ASU launches academy to educate young students about sustainability

February 26, 2015

Today’s students will become tomorrow’s leaders, and educating them about sustainability is increasingly important in light of the complex social, economic and environmental issues the world faces.

Arizona State University’s new National Sustainability Teachers’ Academy aims to bring teams of elementary, middle and high school teachers from across the nation together to establish an educational task force for sustainability. people haveing a discussion at a table Download Full Image

As a program of ASU’s Rob and Melani Walton Sustainability Solutions Initiatives, the teachers’ academy will focus on solutions-based curriculum with an emphasis on urban systems. ASU sustainability scientists and scholars will help coach and lead hands-on sessions on solutions surrounding food, water, energy and climate.

“Teachers are ideally positioned as role models for future generations and have the capacity to reach a younger population that can be inspired to think creatively about solutions,” said Monica Elser, senior sustainability scientist and education manager in ASU’s Julie Ann Wrigley Global Institute of Sustainability. “By combining online learning with in-person participation, we’re preparing our educators with the knowledge and practical skills to foster change agents.”

The 2015 cohort of the teachers’ academy will be composed of teams of two middle school teachers from school districts across the nation selected to participate in a one-week professional development workshop at ASU’s Tempe campus. The workshop will be infused with research and strategies from ASU’s School of Sustainability, the nation’s leader in sustainability education. After the workshops, teachers will return to their school districts to lead workshops of their own, sharing what they’ve learned with their peers. Customized online curriculum and tools will continue to be available to teachers year-round.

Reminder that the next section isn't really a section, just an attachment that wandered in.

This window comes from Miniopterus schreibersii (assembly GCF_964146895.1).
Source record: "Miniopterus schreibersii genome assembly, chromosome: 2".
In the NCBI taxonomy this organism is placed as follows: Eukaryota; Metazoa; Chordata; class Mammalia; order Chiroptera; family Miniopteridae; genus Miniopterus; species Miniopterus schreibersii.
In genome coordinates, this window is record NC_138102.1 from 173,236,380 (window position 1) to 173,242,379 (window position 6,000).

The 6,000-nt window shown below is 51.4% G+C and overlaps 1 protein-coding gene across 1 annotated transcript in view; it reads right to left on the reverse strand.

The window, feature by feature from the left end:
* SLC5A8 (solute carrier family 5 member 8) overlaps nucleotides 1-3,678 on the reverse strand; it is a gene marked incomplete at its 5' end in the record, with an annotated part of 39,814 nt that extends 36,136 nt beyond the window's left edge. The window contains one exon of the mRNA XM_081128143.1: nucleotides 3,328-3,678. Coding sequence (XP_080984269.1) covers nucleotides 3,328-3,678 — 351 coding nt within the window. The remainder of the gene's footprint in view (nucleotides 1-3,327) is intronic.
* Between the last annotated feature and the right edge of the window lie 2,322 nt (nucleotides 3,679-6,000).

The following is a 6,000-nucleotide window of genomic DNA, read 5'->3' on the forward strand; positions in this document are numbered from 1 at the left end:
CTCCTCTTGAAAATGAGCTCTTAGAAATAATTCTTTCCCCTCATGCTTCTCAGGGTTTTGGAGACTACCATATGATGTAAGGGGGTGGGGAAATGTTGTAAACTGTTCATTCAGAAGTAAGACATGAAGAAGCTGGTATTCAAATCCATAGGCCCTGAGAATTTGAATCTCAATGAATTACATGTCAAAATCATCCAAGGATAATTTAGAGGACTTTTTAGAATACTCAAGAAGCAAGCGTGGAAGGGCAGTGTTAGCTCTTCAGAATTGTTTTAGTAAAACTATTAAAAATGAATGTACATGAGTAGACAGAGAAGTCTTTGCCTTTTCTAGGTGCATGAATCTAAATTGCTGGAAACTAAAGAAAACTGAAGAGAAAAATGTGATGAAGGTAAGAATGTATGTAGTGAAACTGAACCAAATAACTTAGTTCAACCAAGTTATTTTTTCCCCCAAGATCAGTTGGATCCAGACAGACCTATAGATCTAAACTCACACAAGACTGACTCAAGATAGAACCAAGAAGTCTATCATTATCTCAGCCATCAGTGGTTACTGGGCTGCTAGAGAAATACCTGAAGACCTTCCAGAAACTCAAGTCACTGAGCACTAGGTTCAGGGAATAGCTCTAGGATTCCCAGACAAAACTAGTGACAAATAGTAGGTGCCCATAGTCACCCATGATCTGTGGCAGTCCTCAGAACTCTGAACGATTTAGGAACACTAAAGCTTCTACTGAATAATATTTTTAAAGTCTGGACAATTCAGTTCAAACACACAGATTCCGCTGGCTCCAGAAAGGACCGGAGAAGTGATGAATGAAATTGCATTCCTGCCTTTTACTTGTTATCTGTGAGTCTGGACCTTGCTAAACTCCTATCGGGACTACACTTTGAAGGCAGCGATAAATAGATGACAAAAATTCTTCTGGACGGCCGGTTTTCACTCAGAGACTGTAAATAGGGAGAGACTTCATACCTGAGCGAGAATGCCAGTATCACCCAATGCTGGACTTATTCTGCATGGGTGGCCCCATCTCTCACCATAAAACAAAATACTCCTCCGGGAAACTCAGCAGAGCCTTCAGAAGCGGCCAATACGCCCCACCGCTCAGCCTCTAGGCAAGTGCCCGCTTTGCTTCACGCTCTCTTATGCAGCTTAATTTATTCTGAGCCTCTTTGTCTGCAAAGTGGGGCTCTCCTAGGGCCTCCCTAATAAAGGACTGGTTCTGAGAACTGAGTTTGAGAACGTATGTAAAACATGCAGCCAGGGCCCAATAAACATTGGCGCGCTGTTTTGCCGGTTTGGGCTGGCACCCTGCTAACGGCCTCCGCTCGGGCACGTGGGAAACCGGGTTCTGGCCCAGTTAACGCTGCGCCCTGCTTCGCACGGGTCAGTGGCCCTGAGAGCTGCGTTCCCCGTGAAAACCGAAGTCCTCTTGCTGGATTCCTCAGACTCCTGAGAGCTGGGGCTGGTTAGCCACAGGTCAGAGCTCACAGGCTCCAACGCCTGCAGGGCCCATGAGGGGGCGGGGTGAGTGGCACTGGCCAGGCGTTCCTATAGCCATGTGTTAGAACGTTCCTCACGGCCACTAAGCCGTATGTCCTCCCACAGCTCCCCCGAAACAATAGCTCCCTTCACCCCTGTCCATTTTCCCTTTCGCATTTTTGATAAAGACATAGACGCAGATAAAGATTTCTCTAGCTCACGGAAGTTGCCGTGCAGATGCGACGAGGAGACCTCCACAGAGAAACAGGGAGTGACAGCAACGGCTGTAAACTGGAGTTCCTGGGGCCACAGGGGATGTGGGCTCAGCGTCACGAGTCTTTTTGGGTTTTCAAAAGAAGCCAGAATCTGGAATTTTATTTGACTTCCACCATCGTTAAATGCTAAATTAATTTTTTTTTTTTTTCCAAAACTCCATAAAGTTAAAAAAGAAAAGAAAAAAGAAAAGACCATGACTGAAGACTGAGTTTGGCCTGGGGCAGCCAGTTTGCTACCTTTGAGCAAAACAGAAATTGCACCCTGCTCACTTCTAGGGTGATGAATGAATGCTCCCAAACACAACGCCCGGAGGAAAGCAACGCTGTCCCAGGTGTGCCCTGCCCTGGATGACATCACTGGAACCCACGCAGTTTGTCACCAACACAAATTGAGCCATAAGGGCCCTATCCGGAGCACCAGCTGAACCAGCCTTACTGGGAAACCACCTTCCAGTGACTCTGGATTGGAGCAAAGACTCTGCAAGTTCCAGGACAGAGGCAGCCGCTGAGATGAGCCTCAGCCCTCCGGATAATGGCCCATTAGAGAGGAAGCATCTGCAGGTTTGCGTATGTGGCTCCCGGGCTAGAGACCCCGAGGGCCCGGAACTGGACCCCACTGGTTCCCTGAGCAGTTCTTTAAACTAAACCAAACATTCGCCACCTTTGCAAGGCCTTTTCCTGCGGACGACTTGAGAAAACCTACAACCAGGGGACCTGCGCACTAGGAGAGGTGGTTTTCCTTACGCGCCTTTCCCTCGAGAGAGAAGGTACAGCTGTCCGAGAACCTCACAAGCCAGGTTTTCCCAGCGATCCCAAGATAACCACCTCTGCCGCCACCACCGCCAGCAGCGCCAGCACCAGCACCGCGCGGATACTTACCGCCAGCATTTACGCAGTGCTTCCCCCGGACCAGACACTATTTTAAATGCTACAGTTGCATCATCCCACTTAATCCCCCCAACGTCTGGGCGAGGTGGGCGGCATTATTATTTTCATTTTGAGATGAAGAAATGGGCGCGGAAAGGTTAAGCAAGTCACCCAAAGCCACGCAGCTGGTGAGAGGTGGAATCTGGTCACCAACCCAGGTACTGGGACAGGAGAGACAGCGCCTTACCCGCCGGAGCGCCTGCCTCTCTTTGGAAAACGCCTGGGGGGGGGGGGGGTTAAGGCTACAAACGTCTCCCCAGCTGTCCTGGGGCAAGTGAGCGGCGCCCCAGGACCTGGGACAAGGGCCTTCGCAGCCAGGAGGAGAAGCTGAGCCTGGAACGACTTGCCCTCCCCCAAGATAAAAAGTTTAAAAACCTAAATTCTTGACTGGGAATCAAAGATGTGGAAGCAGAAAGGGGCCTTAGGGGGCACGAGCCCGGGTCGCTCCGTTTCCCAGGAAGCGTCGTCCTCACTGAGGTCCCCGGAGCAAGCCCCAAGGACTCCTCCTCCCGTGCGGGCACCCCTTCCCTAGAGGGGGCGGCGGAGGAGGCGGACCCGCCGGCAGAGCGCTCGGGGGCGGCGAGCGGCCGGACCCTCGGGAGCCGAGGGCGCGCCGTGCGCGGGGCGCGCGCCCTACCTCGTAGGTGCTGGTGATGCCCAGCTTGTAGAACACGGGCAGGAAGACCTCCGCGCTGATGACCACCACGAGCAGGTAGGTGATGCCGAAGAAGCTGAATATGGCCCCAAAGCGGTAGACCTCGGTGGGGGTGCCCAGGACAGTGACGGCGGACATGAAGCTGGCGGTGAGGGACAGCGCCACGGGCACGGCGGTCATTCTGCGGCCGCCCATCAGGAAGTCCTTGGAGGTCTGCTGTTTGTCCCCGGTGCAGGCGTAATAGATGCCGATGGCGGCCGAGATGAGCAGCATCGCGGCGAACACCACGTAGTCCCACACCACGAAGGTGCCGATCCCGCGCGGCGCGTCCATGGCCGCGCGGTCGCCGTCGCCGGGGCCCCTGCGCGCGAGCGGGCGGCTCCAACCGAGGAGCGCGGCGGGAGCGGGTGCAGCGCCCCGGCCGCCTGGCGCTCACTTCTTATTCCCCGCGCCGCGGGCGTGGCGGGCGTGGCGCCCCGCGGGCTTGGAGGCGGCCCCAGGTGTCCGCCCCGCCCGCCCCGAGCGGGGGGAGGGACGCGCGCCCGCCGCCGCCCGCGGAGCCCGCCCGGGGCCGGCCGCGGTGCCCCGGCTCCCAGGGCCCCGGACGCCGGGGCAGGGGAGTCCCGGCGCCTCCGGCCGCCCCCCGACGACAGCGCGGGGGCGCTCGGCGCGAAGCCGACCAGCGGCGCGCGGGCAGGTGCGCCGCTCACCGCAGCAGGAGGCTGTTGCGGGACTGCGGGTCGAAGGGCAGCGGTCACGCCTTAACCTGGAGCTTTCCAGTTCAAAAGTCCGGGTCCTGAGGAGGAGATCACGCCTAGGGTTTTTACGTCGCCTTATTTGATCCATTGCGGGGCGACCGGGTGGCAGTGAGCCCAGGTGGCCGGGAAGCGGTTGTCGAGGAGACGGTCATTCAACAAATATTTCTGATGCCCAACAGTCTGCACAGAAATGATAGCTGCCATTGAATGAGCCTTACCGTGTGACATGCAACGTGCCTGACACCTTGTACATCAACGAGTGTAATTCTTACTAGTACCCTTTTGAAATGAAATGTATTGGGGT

“Sustainability touches so many core aspects of our everyday lives,” said Patricia Reiter, executive director of the Walton Sustainability Solutions Initiatives. “By creating experiential learning opportunities that integrate science, technology, engineering and math with concepts of sustainability, our educators can not only teach better, but inspire future generations.”

The academy is currently accepting applications for the first workshop taking place June 22-26.

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New York Times columnist discusses sustainability as value system

February 26, 2015

Addressing a crowd of nearly 2,000 people in ASU’s Gammage Auditorium, renowned journalist and author Thomas Friedman contended that maintaining our freedom is going to require a major value adjustment.

The Pulitzer Prize winner, who visited ASU on Feb. 26 as part of the Wrigley Lecture Series, explained that society has been built on situational values – do whatever the situation allows. He connected these values to devastating events like the 2008 housing collapse, as well as our current climate concerns. Download Full Image

“We’ve been practicing the same faulty accounting in the market and mother nature,” Friedman said.

In his lecture, "Sustainability as Freedom," Friedman discussed the many similarities between society and nature, illustrating how both are complex systems of interdependencies. Unlike nature’s, however, society’s interdependencies are often unhealthy.

“The only way you can choose healthy independencies is if you base them on the right values,” Friedman said. “We will not be free if we don't choose sustainability and sustainable values now. Please don't tell me you'll do it later. Later is officially over."

"Later," he said, "will be too late."

The bestselling author’s next book, already underway, will delve deeper into nature’s lessons for humanity. His New York Times column, which covers foreign affairs, globalization and technology, also addresses the subject.

The impactful talk marked the first of this year’s Wrigley Lecture Series, which serves to engage the community with thought leaders from around the world. It also signifies the largest in terms of attendance, and the first held at ASU’s Gammage Auditorium.

The Wrigley Lecture Series is made possible with the support of Julie Ann Wrigley, and is hosted by the Julie Ann Wrigley Global Institute of Sustainability.

Note: An earlier version of this story originally reported the audience to be nearly 3,000.

Communications specialist, Julie Ann Wrigley Global Institute of Sustainability